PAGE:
Should schools provide students with free lunches? | The Tylt
Should schools provide students with free lunches?
Providing all students with a free lunch is not a radical idea. Schools already provide free or reduced lunch to many students, but this process requires applications, deadlines and bureaucratic work. When parents run up debt on the lunches, schools often have to go through debt collection to notify parents of late fees—adding even more administrative work. It quickly becomes a mess.
Without CEP, schools must collect applications and determine many low-income students' individual eligibility for free- or reduced-price meals based on family income. (In most states, the threshold for a family of four is $44,955 for reduced-price meals and $31,590 for free meals). That puts a considerable administrative burden on high-poverty schools, which may have to chase down applications and partial payments from thousands of children. On top of that, advocates say, restricting school breakfast to the poorest kids stigmatizes the meal.
Student advocates say giving free lunch as the default would remove the bureaucracy and ensure students don't go hungry. "Lunch-shaming" would stop being an issue and we can be sure that no child goes hungry. The Des Moines Register's editorial board argues lunch is an essential part of a a child's education:
This country is long overdue in reconsidering how it feeds millions of schoolchildren each day. Every child in a K-12 school should receive a free lunch. All of us should share in covering the expense the same way we fund many other costs of education, from heating school buildings to paying teachers.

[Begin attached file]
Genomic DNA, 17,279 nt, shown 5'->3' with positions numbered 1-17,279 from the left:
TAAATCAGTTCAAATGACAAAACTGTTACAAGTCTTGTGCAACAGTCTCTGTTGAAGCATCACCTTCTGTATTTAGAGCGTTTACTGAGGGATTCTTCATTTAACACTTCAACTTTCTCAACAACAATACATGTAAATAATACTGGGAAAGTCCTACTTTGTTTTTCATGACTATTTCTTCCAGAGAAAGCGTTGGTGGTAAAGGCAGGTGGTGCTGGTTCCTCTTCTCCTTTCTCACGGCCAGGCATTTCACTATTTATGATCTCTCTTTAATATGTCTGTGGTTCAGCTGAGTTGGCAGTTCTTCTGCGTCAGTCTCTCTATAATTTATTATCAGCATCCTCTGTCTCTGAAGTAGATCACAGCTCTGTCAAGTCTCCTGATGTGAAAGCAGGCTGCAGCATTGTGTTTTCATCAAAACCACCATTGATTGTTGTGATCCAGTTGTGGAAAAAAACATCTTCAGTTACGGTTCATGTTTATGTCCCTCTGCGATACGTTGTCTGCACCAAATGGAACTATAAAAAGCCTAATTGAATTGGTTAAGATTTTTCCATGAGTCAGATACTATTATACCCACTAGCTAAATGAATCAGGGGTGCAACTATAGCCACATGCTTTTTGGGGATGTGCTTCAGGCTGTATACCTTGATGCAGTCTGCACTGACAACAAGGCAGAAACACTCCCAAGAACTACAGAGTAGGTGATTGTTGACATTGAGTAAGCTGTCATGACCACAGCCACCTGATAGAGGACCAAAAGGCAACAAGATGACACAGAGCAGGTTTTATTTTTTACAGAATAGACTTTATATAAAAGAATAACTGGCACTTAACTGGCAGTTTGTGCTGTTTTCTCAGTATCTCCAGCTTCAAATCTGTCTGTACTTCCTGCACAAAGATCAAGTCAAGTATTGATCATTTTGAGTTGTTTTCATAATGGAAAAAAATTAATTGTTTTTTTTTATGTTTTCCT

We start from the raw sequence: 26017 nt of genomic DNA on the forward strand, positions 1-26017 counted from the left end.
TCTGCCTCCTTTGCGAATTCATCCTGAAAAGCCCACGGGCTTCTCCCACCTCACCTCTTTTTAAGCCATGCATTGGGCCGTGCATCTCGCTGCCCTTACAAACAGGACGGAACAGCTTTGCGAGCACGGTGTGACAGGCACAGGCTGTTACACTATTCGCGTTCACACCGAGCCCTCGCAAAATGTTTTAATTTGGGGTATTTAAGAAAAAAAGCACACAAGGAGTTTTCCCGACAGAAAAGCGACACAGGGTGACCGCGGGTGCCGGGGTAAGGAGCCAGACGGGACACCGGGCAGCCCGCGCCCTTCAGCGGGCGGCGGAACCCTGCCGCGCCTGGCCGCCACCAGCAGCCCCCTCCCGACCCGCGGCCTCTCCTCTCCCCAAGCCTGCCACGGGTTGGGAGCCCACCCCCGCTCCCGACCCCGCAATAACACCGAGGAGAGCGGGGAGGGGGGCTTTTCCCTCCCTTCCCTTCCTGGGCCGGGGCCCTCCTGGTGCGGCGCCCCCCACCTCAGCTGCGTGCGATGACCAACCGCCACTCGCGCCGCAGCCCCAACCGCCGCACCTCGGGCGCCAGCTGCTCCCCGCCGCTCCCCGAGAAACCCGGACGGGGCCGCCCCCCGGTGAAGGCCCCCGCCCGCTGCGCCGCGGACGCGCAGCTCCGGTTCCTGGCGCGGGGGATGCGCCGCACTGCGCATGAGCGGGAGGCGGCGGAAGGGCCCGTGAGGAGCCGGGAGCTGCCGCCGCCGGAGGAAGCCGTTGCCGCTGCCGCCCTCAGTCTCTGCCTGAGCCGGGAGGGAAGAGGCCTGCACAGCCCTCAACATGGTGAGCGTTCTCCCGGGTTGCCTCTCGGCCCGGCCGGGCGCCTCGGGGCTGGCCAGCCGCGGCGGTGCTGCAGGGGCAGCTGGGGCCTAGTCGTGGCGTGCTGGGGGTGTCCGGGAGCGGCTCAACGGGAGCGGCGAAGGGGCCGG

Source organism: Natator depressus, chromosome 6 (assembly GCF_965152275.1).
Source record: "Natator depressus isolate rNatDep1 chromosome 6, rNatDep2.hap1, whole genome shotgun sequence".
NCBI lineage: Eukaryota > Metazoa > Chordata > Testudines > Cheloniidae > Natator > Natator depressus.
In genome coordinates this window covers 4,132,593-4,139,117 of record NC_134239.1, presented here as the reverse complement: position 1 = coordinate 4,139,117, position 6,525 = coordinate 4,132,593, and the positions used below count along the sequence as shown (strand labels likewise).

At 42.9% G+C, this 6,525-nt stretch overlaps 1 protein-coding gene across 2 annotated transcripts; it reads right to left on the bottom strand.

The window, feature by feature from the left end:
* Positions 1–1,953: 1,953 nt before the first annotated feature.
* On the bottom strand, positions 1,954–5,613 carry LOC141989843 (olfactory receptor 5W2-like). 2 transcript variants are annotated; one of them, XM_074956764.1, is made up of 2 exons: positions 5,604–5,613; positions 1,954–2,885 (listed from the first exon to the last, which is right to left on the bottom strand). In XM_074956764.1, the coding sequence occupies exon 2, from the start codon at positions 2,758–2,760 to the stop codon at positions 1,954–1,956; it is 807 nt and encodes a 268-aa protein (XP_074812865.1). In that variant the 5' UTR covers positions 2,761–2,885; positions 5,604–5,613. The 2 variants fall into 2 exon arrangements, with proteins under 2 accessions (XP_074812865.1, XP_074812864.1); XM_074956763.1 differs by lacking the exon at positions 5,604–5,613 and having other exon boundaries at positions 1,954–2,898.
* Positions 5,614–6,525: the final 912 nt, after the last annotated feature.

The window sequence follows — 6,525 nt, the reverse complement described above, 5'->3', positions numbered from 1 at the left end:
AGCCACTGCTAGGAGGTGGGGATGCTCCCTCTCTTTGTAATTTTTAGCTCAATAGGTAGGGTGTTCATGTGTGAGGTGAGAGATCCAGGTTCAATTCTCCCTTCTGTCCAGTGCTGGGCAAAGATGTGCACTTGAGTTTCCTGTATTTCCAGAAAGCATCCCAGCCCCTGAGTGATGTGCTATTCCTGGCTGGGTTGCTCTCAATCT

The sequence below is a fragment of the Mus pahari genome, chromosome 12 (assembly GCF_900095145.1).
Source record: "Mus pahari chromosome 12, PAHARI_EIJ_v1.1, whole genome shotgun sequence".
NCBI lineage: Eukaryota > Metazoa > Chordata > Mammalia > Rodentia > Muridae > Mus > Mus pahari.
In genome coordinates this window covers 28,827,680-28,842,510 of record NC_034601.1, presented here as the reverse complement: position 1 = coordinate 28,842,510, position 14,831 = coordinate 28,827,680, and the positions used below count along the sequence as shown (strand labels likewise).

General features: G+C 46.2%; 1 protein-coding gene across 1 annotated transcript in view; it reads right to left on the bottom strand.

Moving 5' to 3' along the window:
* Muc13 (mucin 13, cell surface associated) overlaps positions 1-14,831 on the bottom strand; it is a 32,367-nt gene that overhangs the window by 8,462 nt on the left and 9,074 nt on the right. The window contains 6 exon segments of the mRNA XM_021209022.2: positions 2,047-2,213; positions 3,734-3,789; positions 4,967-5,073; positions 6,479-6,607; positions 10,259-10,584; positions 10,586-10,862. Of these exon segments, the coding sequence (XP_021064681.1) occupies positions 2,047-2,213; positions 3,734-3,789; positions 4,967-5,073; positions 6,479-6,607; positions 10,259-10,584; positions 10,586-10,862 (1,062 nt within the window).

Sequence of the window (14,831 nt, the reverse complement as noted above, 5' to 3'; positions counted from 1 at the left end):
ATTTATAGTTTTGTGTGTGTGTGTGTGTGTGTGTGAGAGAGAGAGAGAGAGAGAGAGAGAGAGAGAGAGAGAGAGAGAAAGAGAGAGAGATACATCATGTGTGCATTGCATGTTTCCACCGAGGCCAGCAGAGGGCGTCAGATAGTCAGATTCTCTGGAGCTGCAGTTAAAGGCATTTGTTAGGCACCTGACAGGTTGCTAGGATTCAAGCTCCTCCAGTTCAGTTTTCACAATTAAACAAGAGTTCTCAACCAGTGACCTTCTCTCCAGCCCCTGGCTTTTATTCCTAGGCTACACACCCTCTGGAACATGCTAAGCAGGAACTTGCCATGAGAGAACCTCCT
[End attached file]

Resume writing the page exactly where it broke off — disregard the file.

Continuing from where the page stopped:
Critics say a completely free lunch program is an inefficient use of taxpayer's money. Reducing the stigma of a free lunch is not a good enough reason to to waste taxpayers' hard-earned money on subsidizing on student lunches. Critics say those who are able to pay for lunch, should pay, and the government should help those in need. Nothing is truly free in this world.
Despite these successes, however, CEP is not universally beloved. The program has attracted particular ire from House Republicans, who attempted to reform the program in their version of last year’s Child Nutrition Reauthorization bill. They believe CEP unfairly subsidizes the meals of kids who could afford to pay full price, at enormous cost to taxpayers, and have advocated for a 60-percent threshold to determine a school or district's eligibility. Although they were ultimately unable to raise the CEP threshold in the last Congress, they now have a Republican president, in addition to a congressional majority.
“We are arguing that Congress should address CEP before passing any child nutrition reauthorization bill,” Daren Bakst, a research fellow at the Heritage Foundation, said in an email. He has previously described CEP as “welfare for kids who come from the middle class.”
@VicBergerIV@Gavin_McInnes Why are there so many people who hate free lunch programs? Public school is paid for by taxes, why aren't lunches free for all students?